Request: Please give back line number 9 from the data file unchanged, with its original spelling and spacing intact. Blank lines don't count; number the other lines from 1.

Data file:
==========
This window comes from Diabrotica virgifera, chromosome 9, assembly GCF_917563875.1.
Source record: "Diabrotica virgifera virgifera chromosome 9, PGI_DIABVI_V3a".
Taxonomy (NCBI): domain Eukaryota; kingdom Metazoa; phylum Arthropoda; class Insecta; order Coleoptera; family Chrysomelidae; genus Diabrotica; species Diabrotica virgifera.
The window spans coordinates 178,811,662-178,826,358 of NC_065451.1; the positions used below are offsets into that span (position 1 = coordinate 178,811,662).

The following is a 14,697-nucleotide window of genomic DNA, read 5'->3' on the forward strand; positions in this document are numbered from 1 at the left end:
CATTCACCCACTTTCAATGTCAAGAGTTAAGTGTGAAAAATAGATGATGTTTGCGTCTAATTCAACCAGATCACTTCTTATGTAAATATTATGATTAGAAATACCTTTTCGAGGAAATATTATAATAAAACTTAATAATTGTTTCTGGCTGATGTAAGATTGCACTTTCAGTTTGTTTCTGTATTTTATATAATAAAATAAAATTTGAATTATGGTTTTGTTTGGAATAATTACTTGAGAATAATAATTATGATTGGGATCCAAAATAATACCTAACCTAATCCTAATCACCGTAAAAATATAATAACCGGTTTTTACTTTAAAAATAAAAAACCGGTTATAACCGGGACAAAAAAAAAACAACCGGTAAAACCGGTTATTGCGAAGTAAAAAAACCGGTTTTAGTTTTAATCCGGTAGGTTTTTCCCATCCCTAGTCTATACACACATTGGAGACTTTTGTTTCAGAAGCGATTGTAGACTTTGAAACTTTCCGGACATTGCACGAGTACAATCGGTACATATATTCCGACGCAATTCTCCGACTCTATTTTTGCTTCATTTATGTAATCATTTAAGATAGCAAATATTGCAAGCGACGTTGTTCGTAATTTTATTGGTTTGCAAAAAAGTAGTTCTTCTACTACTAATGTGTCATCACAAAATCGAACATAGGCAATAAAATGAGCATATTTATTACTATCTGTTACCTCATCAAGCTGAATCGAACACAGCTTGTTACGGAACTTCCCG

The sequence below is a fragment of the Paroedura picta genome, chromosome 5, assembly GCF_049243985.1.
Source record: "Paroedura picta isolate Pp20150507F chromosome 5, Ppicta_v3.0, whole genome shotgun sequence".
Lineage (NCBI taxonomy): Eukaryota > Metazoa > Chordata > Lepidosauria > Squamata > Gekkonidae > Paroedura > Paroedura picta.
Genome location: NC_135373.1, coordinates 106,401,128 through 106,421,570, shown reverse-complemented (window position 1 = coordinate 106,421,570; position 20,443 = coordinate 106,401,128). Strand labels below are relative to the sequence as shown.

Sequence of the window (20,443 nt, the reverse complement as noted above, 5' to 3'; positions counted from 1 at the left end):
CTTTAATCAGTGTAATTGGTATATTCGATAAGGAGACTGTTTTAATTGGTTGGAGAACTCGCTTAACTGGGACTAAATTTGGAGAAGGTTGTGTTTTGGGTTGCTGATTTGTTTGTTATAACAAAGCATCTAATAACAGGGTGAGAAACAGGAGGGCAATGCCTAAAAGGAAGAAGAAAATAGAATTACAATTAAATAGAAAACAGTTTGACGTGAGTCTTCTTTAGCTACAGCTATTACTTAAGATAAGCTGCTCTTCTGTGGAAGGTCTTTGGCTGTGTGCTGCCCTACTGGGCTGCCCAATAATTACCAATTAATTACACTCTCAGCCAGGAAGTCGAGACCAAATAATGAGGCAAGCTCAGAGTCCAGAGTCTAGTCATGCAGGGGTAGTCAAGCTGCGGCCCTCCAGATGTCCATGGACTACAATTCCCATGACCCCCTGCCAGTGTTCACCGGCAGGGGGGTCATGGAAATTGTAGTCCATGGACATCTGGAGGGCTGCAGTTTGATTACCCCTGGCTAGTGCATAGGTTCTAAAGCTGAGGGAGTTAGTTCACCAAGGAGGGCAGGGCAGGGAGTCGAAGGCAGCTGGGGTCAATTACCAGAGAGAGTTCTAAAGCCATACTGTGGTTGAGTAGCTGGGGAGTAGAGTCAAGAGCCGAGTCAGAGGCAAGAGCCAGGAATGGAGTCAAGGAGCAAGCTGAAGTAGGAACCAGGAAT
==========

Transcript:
Lineage (NCBI taxonomy): Eukaryota > Metazoa > Chordata > Lepidosauria > Squamata > Gekkonidae > Paroedura > Paroedura picta.